autumn - fall harvest and food preservation,  wool spinning & dyeing,  beer brewing,  and winter preparations
Hallowe'en - spooky fun throughout the Village,  including a haunted train ride 
Christmas - period decorations,  music,  nighttime homes lit by candle & oil light,  food,  and general historic Christmas and New Year's festivities
There is also Motor Muster,  Old Car Festival,  and numerous other events throughout the year.
The only season the average visitor is not able to enjoy in Greenfield Village is winter.  We used to be able to many years ago,  but they now shut down for the first three and a half months of the year,  and so those of us who love  "seasonal history"  in this part of the country either have to travel a ways to experience wintertime past or just read about old time winter activities.  Unless you are a living historian and can plan period winter activities  (as a few of us do).  As for Greenfield Village,  from what I understand,  these winter months are used for cleaning and repairs in preparation for the rest of the year.
Anyhow,  due to the fact that they are closed for so long,  Opening Day in mid-April is cause for celebration for us history buffs.  Yeah,  let the media clamor over the Detroit Tigers'  opening day;  million dollar sports stars ain't got nothing on our country's past!
So it was on this Good Friday,  April 15th,  here in 2022 - a members-only Opening Day - and many of us fought the wind and the off-and-on rain and damp,  cold weather for our excursion.  Yes,  we are a brave and perhaps a bit crazed lot,  but we love  "our Village."
Of course I had my ever-present camera with me and took plenty of photographs of  this exciting first day.
I hope you enjoy what I have here:

Speaking of cameras...
The re-opening of Greenfield Village was a bigger deal than I thought it would be to the local media.  Local TV  news station,  WDIV,  was there to do a story on it.
Well,  at least one news station covered it:
Charlotte - you know Charlotte from our 18th century cabin time - was being interviewed by our Local 4 news.  She did a bang-up job!
Click HERE to see the news story.

Then,  at 9:30 in the morning,  the Armington & Sims steam whistle blew,  letting everyone know the gates would open!  For the first time that I've seen,  when the whistle blew everyone in line began to clap!
Into the gated past we all went.
Not raining at this point...but the ominous clouds in the background are there...
The weather was not the best ever:  we had cool temps  (low 50s),  off and on rain showers,  gusty winds,  and just a dampness throughout.  But most of us persevered...I mean,  it's Opening Day for Greenfield Village,  for Pete's sake!  We've not been inside this open-air museum since December!  Imperfect weather was not going to stop us!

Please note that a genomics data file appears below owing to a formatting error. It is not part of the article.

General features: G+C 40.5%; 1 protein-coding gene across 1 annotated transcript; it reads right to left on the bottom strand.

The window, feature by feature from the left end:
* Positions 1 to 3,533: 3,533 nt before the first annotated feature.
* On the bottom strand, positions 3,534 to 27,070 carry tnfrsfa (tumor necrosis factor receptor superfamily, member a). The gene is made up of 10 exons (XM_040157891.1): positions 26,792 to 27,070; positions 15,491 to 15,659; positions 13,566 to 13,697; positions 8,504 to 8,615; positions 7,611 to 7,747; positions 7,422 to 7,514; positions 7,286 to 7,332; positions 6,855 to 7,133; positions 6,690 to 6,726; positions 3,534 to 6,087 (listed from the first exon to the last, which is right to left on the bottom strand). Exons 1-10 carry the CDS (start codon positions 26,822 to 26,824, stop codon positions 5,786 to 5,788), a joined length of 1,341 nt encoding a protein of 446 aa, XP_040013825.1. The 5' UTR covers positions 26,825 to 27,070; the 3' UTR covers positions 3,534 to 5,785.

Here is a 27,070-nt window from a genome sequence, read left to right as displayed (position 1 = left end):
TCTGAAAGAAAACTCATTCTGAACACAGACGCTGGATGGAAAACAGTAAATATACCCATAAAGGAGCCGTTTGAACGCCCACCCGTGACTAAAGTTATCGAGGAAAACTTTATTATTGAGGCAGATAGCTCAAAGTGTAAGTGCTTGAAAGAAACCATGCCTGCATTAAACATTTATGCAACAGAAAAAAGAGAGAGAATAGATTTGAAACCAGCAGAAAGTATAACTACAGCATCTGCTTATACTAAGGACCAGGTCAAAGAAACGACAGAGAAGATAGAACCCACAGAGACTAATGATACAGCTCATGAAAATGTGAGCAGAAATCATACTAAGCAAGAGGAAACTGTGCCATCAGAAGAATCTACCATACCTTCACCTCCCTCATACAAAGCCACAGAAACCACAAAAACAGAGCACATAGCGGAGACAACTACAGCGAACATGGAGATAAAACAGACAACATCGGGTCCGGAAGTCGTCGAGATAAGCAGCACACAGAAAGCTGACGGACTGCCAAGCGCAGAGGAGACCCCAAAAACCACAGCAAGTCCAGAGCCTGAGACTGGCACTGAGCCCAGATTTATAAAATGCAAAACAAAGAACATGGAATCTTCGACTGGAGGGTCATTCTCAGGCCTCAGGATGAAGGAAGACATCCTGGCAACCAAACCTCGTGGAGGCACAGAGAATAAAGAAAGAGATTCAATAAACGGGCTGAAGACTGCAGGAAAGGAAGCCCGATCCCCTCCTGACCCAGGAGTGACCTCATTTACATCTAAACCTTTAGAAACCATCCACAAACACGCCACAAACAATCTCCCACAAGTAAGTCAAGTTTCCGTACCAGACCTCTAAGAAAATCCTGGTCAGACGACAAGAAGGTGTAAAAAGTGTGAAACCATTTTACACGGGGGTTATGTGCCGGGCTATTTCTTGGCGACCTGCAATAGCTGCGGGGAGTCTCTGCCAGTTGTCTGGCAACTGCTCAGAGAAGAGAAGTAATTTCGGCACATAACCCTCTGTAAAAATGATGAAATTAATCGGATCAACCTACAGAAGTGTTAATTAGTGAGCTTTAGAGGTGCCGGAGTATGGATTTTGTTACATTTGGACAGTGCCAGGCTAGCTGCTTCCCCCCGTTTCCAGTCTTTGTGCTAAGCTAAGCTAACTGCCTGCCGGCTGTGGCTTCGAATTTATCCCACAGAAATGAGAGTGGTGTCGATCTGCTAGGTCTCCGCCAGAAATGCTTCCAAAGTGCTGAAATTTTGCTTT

One structure in each of the sets of windows makes for an interesting photo.  The Cotswold dove cote is on the left  (1620),  the 1750 Daggett House is center,  and the Farris Windmill,  from around 1633,  is on the right.  What's cool is that the building I was standing in when I took this picture is the Cotswold Cottage, 
built in England about 1620.

"Oh!  Oh!  Wait!"  I said as I saw a red-hooded colonial woman moving quickly down the street.  I knew she would pass the Giddings House so I ran up a bit to take this picture. 
Yeah,  this almost 61 year old still runs when he gets excited - - lol!

And then down the road a piece...
Here comes the horse and carriage.
How could I not make the valiant attempt to snap another  "must have"  photo? 
And I also have the 1780 McGuffey Cabin there in the background.

Over in the Ford yard we have the sheep all lined up for inspection - - - 

Being that this was April 15th,  I knew I had to stop in at the Logan County Courthouse.
"Why?"  you ask.  Because our 16th president,  Abraham Lincoln once used to practice law in this building as a circuit-riding lawyer.  And since this date was the 157th anniversary of his death,  I felt it only right to pay an homage the best way that I could at the moment.
So I made sure to visit an actual building in which Lincoln once stood.
Research shows that when he was a young attorney Abraham Lincoln practiced law in this walnut clapboard building,  which was built in 1840.  Mr.  Lincoln was a circuit-riding lawyer and would travel upon his horse to the tiny country towns within a certain perimeter - Lincoln and the other handful of circuit riding lawyer companions with him covered the Eighth Judicial Circuit which covered around 11,000 square miles - and they would follow the judge to the courthouses of the towns.
The presenter mentioned that visitors continuously came into the courthouse mentioning that it was the anniversary of Lincoln's death as well as the date of the Titanic sinking.
I  did that  (lol) - I posted on the Friends of Greenfield Village Facebook page a few historical events that happened in April,  including the two mentioned here - - the members paid attention and reminded the presenter!  I love when that happens.
For much of the 19th century in rural Illinois,  court was in session only twice a year,  and could be a raucous affair.  It was quite entertaining for the folks sitting on the hard wood benches or peeking through the windows  (which were oftentimes opened due to the heat from all of the bodies inside).